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Alph Leydon chats with Mark Laurie

12 AN INVERTER-VIEW WITH ROBERT BRAY An interview with Robert Bray, by Trent Ernst


Find out all about the 2018 Canadian Imaging Conference

22 STUDIO PORTRAIT ACCREDITATION Jackie Standing’s Studio Portrait Accreditation


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MaryEllen Nealis’ Fantasy Illustration Accreditation

30 MY PPOC page 22

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message from the chair

Hello fellow photographers! GALLERIE is the premier magazine for professional photographers across Canada. Each issue features award-winning images, editorial information, technical and feature articles, advertising, and member services. All photographers are welcome to view the digital versions on our website.

I hope everyone is having a great winter so far. The early part of the year is a time to slow down, reflect on the past year, and plan on goals for the year to come. For me it is a time to assess where I am and where I’d like to be in a year’s time in all areas of my life.

Gallerie is published three times annually; February (on-line issue) June/July (print and on-line) October (on-line issue)

I thought I’d share some tips and inspiration on how to beat the winter blahs or just get out of a creative rut. When we first fall in love with photography we experience that ‘high’ of all the newness of it all. Obsessively researching the best gear and gadgets, photographing anything and everything just for the pure joy of it! Like all new relationships that ‘new’ feeling tends to fade over time and sometimes we find ourselves doing the same old same old, shooting the same things, the same ways. It can be hard to keep that ‘spark’ alive especially for those of us who are full-time working photographers. Perhaps spend an hour writing down some personal assignments that appeal to you. Nothing intimidating or complex, just simple things that you can try that you perhaps haven’t before. Schedule a time in your calendar to actually DO it! •D  ust off that tripod (if you are an anti tripod person like me), bundle up, and go outside…at NIGHT, in the winter and try some pretty night winter scenes. • Abstract or Macro. Try some super close up photography of things around your house, or even food in your fridge. Think in terms of shape and geometry! • Team up with a make-up artist, hair stylist, model and perhaps a local clothing store or florist and collaborate. I did this a few times and it was just so good to work together with like-minded creatives. No expectations for the outcome. Just time to play doing what each of us loves to do best! • If you are new to photography, turn that dial off of Auto and play with Aperture and Shutter priority, or Manual exposures. See how changing apertures affects your images. • Take that flash off your camera and learn how creative you can be with adding gels for special effects. • Learn some new post-processing techniques. Equally important is updating your business plan, website, social media, and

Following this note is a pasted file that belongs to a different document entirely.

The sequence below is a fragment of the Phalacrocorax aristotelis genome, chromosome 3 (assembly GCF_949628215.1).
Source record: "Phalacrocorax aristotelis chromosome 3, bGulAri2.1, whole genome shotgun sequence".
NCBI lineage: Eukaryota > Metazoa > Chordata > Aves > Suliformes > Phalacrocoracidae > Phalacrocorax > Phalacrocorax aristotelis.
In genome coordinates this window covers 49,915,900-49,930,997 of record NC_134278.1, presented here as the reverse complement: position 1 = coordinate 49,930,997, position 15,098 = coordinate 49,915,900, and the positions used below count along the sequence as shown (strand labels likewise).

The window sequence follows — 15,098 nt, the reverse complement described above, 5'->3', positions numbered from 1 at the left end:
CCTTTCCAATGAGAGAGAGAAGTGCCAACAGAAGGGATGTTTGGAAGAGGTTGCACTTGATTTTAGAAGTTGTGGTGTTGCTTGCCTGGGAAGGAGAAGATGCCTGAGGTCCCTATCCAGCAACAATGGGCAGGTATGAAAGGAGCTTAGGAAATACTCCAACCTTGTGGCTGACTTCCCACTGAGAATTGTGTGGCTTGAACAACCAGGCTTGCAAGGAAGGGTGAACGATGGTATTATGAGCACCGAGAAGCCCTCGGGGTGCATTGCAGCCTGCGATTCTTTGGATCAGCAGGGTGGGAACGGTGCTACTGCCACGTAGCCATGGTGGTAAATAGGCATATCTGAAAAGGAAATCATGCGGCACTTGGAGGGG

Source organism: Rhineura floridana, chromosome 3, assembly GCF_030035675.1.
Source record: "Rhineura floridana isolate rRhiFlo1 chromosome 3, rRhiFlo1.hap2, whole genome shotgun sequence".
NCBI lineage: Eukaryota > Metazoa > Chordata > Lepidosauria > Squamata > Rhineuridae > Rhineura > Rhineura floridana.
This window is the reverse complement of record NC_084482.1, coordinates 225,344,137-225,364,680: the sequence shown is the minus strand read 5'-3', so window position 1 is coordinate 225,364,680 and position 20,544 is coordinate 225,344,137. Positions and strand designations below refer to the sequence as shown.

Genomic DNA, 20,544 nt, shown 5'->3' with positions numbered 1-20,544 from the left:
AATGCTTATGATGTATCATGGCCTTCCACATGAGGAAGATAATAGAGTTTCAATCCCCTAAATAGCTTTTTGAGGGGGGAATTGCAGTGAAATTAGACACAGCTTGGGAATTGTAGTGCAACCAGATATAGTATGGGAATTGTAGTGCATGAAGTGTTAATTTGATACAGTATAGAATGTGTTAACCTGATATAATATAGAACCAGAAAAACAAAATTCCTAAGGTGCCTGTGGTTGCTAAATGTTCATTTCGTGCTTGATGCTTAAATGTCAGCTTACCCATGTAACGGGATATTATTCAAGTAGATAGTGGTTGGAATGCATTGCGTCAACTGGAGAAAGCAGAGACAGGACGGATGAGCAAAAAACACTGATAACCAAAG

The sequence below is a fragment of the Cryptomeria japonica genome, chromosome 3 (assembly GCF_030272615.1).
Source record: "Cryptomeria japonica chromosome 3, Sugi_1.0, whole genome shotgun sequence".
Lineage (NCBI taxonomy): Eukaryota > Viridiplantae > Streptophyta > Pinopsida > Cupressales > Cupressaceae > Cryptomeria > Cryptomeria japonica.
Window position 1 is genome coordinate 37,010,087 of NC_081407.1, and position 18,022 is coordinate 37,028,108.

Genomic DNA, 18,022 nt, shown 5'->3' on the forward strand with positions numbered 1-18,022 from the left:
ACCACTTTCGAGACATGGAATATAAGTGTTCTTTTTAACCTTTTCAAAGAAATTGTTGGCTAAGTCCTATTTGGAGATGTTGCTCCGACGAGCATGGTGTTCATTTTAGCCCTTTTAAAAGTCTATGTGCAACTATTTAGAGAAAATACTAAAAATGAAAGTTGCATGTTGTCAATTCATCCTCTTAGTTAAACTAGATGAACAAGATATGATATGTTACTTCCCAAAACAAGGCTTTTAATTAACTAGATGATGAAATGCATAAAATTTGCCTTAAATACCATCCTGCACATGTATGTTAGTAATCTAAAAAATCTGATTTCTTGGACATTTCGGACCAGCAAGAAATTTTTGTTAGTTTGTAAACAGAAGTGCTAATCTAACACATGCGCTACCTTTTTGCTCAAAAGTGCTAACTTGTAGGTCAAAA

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Louise Vessey, MPA, SPA, F/ PPOC Atlantic, PPOC National Chair marketing. Winter is a great time to do that in the warmth of your office! In any case, I hope you are all beating the January blahs and enjoying some cozy quiet days inside pouring through your strongest images in preparation for Image Competition 2019! I look forward to being blown away. Don’t forget about the World Photographic Cup! Entry submission dates will be announced soon. PPOC is honoured to be hosting the World Photographic Cup awards during our special 50th Anniversary Convention in Saskatoon, Saskatchewan in 2020. Use this as inspiration and set a goal to create your best work this year! How great would it feel to be a finalist and become a part of a strong Team Canada WPC submission and then take the stage to accept your World Photographic Cup awards with friends and colleagues! Mark your calendars for Saskatoon, April 2428, 2020. Help us to welcome and host the WPC delegates from around the globe as only we Canadians can do! Of course this year’s Canadian Imaging 2019 will be here before we know it! I really look forward to see everyone at Nationals year after year. There’s a fantastic lineup of presenters and as always, being able to see and speak to our Commercial Partners, the presenters, and like-minded photographer friends in person is far better than just communicating through a screen! If you see me please stop and say hello! I hope to see you there! Sincerely, Louise Vessey MPA SPA PPOC Chairperson